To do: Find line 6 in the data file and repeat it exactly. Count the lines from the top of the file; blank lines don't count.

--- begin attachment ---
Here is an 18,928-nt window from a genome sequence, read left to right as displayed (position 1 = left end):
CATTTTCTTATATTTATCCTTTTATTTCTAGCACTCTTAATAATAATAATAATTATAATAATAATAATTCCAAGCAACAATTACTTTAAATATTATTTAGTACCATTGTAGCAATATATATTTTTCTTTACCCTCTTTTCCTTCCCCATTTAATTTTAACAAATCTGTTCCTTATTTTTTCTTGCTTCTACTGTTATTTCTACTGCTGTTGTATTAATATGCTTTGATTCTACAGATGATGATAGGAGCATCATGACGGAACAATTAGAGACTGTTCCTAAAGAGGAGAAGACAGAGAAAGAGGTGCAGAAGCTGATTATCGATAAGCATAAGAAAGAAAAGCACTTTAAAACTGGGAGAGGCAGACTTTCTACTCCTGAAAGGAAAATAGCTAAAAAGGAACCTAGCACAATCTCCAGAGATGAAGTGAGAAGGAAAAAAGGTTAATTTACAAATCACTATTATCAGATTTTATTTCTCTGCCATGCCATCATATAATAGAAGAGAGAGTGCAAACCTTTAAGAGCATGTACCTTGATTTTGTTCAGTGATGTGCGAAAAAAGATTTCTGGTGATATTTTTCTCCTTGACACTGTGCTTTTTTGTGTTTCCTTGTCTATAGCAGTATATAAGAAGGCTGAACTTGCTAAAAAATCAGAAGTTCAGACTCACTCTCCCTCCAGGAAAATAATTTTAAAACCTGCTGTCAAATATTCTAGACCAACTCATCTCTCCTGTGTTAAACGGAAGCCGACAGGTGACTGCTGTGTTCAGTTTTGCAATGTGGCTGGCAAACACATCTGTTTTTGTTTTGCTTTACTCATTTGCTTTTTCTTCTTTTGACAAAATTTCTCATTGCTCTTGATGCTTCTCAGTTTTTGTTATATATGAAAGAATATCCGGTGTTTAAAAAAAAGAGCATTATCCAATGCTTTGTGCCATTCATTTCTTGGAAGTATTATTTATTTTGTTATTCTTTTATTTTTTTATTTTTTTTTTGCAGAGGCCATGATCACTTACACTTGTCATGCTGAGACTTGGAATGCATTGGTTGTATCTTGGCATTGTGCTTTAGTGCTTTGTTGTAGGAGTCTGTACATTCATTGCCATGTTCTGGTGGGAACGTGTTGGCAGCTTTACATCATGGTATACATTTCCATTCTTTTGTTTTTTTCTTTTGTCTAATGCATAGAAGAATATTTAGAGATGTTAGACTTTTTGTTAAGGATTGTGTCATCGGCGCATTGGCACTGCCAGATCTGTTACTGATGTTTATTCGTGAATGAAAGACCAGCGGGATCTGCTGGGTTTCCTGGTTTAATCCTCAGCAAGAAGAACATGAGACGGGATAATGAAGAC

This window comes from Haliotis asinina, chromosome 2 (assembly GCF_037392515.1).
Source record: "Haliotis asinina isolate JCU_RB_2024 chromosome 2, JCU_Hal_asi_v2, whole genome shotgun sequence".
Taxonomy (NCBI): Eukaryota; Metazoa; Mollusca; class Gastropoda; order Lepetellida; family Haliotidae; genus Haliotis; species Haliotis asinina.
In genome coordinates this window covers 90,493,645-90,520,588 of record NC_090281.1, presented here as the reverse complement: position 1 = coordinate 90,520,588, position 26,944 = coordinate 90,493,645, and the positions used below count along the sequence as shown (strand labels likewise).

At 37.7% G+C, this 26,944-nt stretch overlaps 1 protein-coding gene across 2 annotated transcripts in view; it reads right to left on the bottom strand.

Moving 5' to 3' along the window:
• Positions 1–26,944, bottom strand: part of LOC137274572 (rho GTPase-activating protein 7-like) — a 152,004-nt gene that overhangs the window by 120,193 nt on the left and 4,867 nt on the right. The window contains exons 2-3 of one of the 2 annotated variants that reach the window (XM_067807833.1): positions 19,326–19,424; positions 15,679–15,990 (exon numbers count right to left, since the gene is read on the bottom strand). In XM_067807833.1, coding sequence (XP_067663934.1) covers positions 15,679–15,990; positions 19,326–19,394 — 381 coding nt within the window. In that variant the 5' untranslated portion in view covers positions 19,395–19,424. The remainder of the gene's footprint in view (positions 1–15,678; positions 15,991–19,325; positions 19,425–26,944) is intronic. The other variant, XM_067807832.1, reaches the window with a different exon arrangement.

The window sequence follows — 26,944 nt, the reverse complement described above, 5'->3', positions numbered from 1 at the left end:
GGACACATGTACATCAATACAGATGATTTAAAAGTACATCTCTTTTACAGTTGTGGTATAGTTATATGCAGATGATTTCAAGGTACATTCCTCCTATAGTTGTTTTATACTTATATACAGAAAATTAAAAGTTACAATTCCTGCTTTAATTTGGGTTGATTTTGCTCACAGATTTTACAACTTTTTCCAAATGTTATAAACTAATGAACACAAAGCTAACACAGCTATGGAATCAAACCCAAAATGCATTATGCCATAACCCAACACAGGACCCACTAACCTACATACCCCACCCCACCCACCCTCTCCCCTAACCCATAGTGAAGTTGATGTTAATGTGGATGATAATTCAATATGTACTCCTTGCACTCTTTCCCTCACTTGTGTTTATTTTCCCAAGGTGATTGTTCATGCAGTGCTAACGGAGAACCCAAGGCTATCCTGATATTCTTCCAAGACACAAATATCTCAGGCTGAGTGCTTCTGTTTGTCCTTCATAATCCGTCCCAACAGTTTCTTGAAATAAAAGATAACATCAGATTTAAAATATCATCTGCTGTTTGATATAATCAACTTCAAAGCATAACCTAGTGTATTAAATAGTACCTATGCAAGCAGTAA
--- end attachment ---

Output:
In genome coordinates this window covers 90,493,645-90,520,588 of record NC_090281.1, presented here as the reverse complement: position 1 = coordinate 90,520,588, position 26,944 = coordinate 90,493,645, and the positions used below count along the sequence as shown (strand labels likewise).